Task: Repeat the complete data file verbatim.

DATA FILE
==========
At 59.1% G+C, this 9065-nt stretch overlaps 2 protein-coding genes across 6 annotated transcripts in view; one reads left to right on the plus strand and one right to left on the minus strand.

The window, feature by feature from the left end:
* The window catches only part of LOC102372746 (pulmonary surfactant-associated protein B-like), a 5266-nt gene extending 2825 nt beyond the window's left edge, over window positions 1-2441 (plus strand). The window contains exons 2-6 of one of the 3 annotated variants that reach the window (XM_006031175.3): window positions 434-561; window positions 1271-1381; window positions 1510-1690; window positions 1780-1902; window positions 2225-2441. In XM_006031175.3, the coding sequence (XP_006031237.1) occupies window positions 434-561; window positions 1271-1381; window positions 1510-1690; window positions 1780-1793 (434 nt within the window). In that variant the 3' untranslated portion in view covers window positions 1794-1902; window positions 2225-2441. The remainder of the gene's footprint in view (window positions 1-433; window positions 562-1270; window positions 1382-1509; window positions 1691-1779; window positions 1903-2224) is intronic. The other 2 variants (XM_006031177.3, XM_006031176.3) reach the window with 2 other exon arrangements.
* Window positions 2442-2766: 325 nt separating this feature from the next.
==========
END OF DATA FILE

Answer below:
At 59.1% G+C, this 9065-nt stretch overlaps 2 protein-coding genes across 6 annotated transcripts in view; one reads left to right on the plus strand and one right to left on the minus strand.

The window, feature by feature from the left end:
* The window catches only part of LOC102372746 (pulmonary surfactant-associated protein B-like), a 5266-nt gene extending 2825 nt beyond the window's left edge, over window positions 1-2441 (plus strand). The window contains exons 2-6 of one of the 3 annotated variants that reach the window (XM_006031175.3): window positions 434-561; window positions 1271-1381; window positions 1510-1690; window positions 1780-1902; window positions 2225-2441. In XM_006031175.3, the coding sequence (XP_006031237.1) occupies window positions 434-561; window positions 1271-1381; window positions 1510-1690; window positions 1780-1793 (434 nt within the window). In that variant the 3' untranslated portion in view covers window positions 1794-1902; window positions 2225-2441. The remainder of the gene's footprint in view (window positions 1-433; window positions 562-1270; window positions 1382-1509; window positions 1691-1779; window positions 1903-2224) is intronic. The other 2 variants (XM_006031177.3, XM_006031176.3) reach the window with 2 other exon arrangements.
* Window positions 2442-2766: 325 nt separating this feature from the next.